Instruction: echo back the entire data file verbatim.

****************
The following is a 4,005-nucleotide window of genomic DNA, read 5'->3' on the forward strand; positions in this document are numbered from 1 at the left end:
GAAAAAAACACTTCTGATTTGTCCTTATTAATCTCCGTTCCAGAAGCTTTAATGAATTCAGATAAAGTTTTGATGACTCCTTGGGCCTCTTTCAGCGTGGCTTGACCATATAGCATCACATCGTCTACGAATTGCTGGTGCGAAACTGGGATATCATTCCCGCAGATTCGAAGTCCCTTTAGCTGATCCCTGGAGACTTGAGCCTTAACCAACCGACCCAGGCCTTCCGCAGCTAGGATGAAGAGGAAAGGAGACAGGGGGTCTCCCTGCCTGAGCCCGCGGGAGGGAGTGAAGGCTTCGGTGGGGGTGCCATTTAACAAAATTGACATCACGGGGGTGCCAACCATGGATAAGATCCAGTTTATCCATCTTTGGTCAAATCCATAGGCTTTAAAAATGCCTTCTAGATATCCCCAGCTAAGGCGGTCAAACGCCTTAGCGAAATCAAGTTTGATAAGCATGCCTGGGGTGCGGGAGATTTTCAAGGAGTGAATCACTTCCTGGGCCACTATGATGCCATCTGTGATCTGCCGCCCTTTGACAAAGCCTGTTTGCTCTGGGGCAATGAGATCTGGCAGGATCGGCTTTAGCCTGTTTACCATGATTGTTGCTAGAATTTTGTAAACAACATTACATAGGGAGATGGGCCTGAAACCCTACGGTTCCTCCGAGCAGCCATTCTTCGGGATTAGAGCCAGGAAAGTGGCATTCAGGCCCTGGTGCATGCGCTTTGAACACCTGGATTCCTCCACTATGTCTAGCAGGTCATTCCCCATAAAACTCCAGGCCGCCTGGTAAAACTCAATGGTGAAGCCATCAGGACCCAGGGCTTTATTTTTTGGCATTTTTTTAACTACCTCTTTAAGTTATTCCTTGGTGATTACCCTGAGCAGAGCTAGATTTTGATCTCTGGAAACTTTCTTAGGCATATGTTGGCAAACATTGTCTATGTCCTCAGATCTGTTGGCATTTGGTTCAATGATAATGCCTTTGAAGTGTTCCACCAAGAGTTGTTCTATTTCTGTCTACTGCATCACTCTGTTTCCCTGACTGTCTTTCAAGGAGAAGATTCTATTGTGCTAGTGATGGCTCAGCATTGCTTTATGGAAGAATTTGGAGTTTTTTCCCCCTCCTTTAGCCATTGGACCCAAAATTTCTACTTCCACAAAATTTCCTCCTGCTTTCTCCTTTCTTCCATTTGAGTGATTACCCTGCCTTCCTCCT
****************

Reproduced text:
The following is a 4,005-nucleotide window of genomic DNA, read 5'->3' on the forward strand; positions in this document are numbered from 1 at the left end:
GAAAAAAACACTTCTGATTTGTCCTTATTAATCTCCGTTCCAGAAGCTTTAATGAATTCAGATAAAGTTTTGATGACTCCTTGGGCCTCTTTCAGCGTGGCTTGACCATATAGCATCACATCGTCTACGAATTGCTGGTGCGAAACTGGGATATCATTCCCGCAGATTCGAAGTCCCTTTAGCTGATCCCTGGAGACTTGAGCCTTAACCAACCGACCCAGGCCTTCCGCAGCTAGGATGAAGAGGAAAGGAGACAGGGGGTCTCCCTGCCTGAGCCCGCGGGAGGGAGTGAAGGCTTCGGTGGGGGTGCCATTTAACAAAATTGACATCACGGGGGTGCCAACCATGGATAAGATCCAGTTTATCCATCTTTGGTCAAATCCATAGGCTTTAAAAATGCCTTCTAGATATCCCCAGCTAAGGCGGTCAAACGCCTTAGCGAAATCAAGTTTGATAAGCATGCCTGGGGTGCGGGAGATTTTCAAGGAGTGAATCACTTCCTGGGCCACTATGATGCCATCTGTGATCTGCCGCCCTTTGACAAAGCCTGTTTGCTCTGGGGCAATGAGATCTGGCAGGATCGGCTTTAGCCTGTTTACCATGATTGTTGCTAGAATTTTGTAAACAACATTACATAGGGAGATGGGCCTGAAACCCTACGGTTCCTCCGAGCAGCCATTCTTCGGGATTAGAGCCAGGAAAGTGGCATTCAGGCCCTGGTGCATGCGCTTTGAACACCTGGATTCCTCCACTATGTCTAGCAGGTCATTCCCCATAAAACTCCAGGCCGCCTGGTAAAACTCAATGGTGAAGCCATCAGGACCCAGGGCTTTATTTTTTGGCATTTTTTTAACTACCTCTTTAAGTTATTCCTTGGTGATTACCCTGAGCAGAGCTAGATTTTGATCTCTGGAAACTTTCTTAGGCATATGTTGGCAAACATTGTCTATGTCCTCAGATCTGTTGGCATTTGGTTCAATGATAATGCCTTTGAAGTGTTCCACCAAGAGTTGTTCTATTTCTGTCTACTGCATCACTCTGTTTCCCTGACTGTCTTTCAAGGAGAAGATTCTATTGTGCTAGTGATGGCTCAGCATTGCTTTATGGAAGAATTTGGAGTTTTTTCCCCCTCCTTTAGCCATTGGACCCAAAATTTCTACTTCCACAAAATTTCCTCCTGCTTTCTCCTTTCTTCCATTTGAGTGATTACCCTGCCTTCCTCCT